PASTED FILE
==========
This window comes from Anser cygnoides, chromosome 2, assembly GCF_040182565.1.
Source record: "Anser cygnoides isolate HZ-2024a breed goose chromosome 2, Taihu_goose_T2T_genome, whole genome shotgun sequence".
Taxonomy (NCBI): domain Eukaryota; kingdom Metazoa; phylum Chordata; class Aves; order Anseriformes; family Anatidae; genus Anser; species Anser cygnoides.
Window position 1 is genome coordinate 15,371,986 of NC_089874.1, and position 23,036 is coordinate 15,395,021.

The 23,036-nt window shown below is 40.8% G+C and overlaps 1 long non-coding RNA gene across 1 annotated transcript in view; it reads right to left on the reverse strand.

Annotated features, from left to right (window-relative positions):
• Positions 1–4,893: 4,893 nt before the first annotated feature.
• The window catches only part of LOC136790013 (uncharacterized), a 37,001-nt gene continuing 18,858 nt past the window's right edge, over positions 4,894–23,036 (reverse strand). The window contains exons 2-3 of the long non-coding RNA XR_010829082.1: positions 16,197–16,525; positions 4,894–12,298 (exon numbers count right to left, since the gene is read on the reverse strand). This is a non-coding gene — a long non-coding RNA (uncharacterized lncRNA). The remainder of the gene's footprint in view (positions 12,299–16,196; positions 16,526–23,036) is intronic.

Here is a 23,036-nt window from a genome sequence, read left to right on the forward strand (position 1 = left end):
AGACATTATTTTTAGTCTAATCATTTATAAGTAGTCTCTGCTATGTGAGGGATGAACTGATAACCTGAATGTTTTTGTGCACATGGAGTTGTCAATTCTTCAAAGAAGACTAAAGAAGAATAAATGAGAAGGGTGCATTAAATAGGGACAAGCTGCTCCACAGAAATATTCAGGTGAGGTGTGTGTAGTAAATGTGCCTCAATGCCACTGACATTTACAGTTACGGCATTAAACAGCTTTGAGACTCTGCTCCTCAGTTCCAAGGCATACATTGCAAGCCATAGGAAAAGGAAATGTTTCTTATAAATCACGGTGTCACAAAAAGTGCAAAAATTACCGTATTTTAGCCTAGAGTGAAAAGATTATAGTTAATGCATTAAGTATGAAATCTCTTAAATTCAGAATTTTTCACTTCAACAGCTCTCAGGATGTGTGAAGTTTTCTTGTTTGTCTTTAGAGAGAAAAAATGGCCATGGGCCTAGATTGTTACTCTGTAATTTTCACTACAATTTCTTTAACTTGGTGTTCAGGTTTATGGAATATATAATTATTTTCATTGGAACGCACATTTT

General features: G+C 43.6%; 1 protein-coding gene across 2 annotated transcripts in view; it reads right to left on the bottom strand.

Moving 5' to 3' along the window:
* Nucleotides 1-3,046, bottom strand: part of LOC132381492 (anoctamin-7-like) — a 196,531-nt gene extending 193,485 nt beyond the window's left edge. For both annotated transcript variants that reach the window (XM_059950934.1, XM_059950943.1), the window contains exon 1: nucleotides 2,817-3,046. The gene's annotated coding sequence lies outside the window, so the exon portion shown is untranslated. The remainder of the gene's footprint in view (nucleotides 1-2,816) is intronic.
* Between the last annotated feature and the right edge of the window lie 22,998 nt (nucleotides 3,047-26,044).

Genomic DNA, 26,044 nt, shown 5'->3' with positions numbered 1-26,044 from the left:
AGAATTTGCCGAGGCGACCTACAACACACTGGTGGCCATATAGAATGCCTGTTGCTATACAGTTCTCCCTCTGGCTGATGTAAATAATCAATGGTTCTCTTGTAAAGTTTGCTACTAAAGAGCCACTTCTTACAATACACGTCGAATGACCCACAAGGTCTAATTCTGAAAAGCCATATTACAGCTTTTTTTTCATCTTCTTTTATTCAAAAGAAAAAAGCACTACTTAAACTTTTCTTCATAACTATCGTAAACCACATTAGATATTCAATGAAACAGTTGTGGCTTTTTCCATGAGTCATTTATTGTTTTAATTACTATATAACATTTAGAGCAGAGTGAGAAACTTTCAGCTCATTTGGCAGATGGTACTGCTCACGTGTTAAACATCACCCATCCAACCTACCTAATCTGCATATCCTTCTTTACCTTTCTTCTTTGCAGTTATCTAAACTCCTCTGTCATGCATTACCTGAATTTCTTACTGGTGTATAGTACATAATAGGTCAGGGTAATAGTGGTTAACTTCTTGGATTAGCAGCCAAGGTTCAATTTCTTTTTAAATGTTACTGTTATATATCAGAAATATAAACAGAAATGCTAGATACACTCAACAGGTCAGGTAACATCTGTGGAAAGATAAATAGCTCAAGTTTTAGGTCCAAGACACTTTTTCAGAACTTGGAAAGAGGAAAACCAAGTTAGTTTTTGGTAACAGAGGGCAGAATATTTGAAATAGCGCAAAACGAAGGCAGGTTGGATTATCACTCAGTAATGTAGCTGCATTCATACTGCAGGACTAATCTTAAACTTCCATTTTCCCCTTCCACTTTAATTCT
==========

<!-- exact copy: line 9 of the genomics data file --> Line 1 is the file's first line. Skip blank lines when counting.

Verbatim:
Here is a 23,036-nt window from a genome sequence, read left to right on the forward strand (position 1 = left end):